Step Five

"Admitted to God, to ourselves, and to another human being the exact nature of our wrongs."

In step five we tell on ourselves. We tell the whole truth about who we are to God in the presence of another human being. We expose our wounds: our painful memories, toxic thoughts, and wrongdoings. We abolish the facade we have created to give a tour through the hidden rooms and back alleys kept private from the world. We share our brokenness, our ugliness and our pain.

Perhaps we portray the image of a hardworking, friendly and moral person but deep down we harbor feelings of shame and despair or lead a double life. This is normal. It certainly isn't common or recommended to bear your sins for all the world to see. We share these things with people who know us intimately and we can trust. It is when we stop sharing all-together and cling to the one-dimensional image we have created that problems arise. We must expose our wounds to receive treatment.

Our true selves are flawed, inadequate and speckled with all sorts of imperfections. This isn't to say we aren't lovely people as well -it just means we are wholly human. To live with integrity is to acknowledge our shortcomings so that we might open the doors to forgiveness, healing and transformation. God is a surgeon who can work wonders on our souls if only we are willing to confess our illness.

I immediately understood why it is so important to admit my wrongs to myself and God but I didn't know why it is so important to share my inventory with another human being. I knew that God would love and forgive me but I didn't trust another human being to be so pious. Eventually, I just did it because I was told that it was necessary. Now, having had the experience, I get it. I could never have reached such a degree of humility and vulnerability if I had come to God on my own. It takes courage to speak your sins aloud and it makes them seem somehow more real when another person is listening. Seeing through the eyes of another human shattered the last pieces of denial that held my mask in place.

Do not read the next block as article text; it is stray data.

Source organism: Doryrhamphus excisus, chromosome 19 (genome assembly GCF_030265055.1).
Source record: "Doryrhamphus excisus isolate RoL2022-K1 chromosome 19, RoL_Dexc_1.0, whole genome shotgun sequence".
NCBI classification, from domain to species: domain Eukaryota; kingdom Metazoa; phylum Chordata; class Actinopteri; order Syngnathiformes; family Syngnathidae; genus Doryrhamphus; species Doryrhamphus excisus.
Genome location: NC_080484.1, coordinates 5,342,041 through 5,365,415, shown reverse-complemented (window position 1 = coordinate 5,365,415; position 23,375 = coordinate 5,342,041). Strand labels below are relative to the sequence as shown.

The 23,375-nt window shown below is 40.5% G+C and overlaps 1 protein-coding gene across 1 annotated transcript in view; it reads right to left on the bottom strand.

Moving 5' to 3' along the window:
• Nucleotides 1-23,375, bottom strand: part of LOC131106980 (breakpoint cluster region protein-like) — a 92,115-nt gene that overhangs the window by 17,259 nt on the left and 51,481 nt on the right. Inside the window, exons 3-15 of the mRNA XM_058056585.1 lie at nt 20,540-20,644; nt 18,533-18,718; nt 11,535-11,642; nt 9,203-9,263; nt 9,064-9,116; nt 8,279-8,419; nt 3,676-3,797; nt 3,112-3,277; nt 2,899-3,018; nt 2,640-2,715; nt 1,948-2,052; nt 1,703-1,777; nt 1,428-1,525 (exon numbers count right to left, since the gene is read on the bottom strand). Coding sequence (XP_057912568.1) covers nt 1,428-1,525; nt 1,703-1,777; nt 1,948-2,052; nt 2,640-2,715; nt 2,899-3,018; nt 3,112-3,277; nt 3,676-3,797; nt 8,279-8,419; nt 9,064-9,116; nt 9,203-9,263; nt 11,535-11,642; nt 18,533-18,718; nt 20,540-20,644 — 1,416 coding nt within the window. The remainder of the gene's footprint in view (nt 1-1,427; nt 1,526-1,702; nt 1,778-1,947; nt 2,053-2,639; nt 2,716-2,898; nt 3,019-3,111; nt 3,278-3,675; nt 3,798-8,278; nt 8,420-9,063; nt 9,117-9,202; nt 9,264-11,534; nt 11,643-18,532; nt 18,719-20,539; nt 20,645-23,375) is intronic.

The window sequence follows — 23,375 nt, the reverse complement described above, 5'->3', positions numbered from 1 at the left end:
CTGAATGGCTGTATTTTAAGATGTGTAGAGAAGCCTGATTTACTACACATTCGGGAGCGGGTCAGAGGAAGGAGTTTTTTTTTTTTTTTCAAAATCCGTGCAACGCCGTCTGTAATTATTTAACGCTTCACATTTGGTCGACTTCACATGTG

It goes without saying that you should be very careful with whom you share your fifth step. For some people their inventory will be very run-of-the-mill stuff we have come to expect from a life lived with addiction. However, some inventories may include serious crimes, violence, abuse or sexual perversion. It is a special kind of person, usually a professional, who will know how to deal with this information in a safe, healthy manner without letting their own discomfort interfere with the process. Perhaps a therapist or a member of the clergy should be sought if you fear your inventory will be shocking or put you at risk. This isn't meant to be a counselling session but an untrained AA member may unintentionally say something that does more harm than good. It is a good idea to share your inventory with someone who has worked through the steps but if they aren't familiar with the program be sure to give them an explanation of the fourth and fifth steps before you begin.

The role of the listener isn't to counsel or bestow absolution and it certainly isn't to further shame you or point out any defects you might have overlooked. The listener is there for one reason only -to be a witness. It might be helpful if you ask them not to interrupt or minimize your faults which can be a natural reaction when we want to help someone. I was lucky to do my fifth with someone who understood their role very well. That isn't to say there can't be any discussion. Perhaps some clarifying questions are needed by the listener or you would like to hear some feedback. But for the most part you should try to let the inventory speak for itself.

I can't say I felt relief or healing immediately after sharing my fifth. I felt the sting of having my band-aid removed. I felt naked and ashamed. I felt disgusted with myself. My confessor was wise not to minimize or exaggerate for me. I was allowed to feel my pain for what it was. It was one of the single most humbling experiences of my life. In the days that followed I sensed some newfound serenity seeping into my once shame-filled story. Little by little, day by day, I am allowing myself to receive the healing and forgiveness God has been offering my troubled soul.

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